Burns: Key facts

Burns: Key facts

Key facts about burns from fire and flame, and burns from hot objects, surfaces or liquids.

Burns from fire and flame: Key facts

  • an average of just under 5 children under the age of 15 die each year from being burnt by fire or flame (based on a 5 year period from 2002 to 2006)
  • boys and younger children are at higher risk of fire related injury
  • house fires in which children die are most commonly caused by unattended heaters or someone playing with matches, lighters or candles

Burns from hot objects, surfaces or liquids: Key facts

  • burns from hot objects or substances result in fewer deaths but cause over 5 times the number of hospitalisations than burns from fire and flame
  • young skin burns more quickly and deeply than adult skin, and at lower temperatures
  • a hot cup of tea spilled over a baby or toddler is equivalent to a bucketful of boiling water tipped over an adult
  • of the children aged 1 to 2 years old who are admitted to hospital for burns, over half are severely scalded by spilt hot drinks (tea and coffee) and other liquids (such as soups and noodles)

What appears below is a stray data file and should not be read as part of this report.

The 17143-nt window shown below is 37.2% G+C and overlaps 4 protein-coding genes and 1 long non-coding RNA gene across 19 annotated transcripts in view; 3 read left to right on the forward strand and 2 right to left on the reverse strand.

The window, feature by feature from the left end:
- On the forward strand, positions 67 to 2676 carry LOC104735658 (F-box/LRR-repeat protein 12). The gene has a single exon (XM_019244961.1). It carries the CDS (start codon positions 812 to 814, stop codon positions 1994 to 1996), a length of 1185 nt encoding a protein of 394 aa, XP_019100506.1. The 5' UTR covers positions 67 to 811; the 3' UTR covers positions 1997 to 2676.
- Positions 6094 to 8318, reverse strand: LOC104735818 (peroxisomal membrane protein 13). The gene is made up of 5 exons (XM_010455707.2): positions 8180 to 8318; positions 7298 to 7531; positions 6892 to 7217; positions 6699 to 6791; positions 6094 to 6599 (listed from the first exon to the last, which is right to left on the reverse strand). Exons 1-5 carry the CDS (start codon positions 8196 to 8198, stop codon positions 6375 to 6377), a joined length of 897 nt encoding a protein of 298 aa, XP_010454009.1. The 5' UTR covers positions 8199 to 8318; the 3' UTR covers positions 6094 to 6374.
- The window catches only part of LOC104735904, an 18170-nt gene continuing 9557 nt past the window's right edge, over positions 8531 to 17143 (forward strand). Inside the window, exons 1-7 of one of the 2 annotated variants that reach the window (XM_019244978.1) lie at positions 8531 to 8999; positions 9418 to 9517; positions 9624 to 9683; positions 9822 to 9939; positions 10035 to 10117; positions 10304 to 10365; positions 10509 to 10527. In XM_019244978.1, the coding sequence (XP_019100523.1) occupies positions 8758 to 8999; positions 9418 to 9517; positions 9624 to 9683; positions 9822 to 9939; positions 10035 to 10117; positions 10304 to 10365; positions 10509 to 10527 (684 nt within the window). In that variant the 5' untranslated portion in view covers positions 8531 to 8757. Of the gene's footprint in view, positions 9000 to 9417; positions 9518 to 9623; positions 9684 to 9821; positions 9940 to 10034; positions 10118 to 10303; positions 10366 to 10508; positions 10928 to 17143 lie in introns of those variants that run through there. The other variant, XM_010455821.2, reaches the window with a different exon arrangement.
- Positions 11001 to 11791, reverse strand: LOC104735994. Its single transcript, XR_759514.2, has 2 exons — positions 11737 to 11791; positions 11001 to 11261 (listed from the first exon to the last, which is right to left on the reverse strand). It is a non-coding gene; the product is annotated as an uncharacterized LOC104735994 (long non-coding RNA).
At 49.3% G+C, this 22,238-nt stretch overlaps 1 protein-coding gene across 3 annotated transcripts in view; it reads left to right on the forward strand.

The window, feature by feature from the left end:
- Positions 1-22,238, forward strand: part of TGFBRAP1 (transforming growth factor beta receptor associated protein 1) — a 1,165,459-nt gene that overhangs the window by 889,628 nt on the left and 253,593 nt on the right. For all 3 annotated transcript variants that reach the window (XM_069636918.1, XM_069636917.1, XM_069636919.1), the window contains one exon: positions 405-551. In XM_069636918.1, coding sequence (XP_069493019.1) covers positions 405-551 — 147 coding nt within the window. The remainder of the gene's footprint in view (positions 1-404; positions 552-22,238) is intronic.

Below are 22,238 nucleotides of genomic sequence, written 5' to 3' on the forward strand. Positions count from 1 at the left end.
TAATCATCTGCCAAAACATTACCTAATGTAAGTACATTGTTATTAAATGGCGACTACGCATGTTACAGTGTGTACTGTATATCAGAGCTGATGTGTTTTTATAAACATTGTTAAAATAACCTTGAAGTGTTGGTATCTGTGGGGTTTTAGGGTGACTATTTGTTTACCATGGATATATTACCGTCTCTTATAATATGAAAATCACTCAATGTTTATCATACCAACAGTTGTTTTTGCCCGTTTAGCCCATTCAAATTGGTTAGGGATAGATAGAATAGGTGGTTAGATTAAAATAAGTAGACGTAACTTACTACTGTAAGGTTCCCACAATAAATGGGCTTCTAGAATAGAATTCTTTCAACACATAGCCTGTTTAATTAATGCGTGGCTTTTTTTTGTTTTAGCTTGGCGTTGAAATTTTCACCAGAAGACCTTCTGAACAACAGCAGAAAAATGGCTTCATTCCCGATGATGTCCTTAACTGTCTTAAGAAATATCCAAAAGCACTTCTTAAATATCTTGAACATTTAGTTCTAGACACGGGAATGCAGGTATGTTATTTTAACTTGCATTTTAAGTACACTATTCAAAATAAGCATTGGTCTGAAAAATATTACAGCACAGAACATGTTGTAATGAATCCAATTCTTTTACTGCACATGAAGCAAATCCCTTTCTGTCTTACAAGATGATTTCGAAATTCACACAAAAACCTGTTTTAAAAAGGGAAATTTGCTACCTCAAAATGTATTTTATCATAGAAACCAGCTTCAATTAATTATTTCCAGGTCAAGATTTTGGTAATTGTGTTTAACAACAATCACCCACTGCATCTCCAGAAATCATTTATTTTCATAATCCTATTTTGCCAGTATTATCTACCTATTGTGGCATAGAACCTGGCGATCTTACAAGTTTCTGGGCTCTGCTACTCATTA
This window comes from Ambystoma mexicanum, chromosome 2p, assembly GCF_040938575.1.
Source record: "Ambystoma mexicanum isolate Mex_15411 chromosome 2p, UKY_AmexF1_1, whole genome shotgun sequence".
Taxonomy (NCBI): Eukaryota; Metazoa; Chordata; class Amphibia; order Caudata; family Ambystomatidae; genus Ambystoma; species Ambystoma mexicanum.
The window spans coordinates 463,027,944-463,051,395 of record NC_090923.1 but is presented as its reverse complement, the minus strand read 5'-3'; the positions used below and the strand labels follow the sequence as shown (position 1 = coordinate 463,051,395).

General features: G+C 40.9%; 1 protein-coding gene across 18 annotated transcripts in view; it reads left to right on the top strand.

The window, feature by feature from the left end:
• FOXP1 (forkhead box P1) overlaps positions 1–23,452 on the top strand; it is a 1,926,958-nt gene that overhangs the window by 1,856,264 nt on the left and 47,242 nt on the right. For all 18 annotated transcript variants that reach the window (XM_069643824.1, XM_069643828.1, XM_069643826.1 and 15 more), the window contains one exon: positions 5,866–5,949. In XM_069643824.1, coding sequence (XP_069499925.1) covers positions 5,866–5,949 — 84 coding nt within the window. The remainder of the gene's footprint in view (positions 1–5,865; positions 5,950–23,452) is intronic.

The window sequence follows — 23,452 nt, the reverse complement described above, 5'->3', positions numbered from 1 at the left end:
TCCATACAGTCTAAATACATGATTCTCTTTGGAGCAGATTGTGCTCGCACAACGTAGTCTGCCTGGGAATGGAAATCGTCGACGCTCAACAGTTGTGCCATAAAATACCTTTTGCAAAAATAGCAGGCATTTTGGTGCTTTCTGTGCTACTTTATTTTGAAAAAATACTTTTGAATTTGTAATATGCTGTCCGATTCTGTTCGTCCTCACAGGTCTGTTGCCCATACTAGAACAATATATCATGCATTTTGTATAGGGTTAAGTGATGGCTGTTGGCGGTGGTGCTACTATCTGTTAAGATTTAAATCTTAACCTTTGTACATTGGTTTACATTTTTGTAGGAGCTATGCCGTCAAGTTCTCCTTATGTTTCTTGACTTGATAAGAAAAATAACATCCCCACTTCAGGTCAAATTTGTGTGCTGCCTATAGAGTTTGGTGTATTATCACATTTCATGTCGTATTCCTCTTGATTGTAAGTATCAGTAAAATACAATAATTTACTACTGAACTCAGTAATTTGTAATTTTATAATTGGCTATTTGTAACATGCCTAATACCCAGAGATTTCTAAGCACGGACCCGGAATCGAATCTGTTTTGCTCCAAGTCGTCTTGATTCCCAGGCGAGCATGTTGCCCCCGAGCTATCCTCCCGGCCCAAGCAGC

• excessively hot tap water in baths, showers and sinks is the next most frequent reason for hot liquid burn (or scald) admissions to hospital
  • almost 40 percent of New Zealand homes have tap water that is dangerously hot, and nearly 10 percent have water so hot that burns are almost inevitable
  • a small adjustment to your hot water tap temperature makes a big difference to your child's risk of burn injury
  • children who are severely burned often require many operations and special treatments over extended periods of time and have to deal with the consequences of disfigurement from their burn for the rest of their lives

safekids logoThe Paediatric Society of New Zealand wishes to thank Safekids Aotearoa for permission to reproduce this information.

This page last reviewed 29 July 2017.
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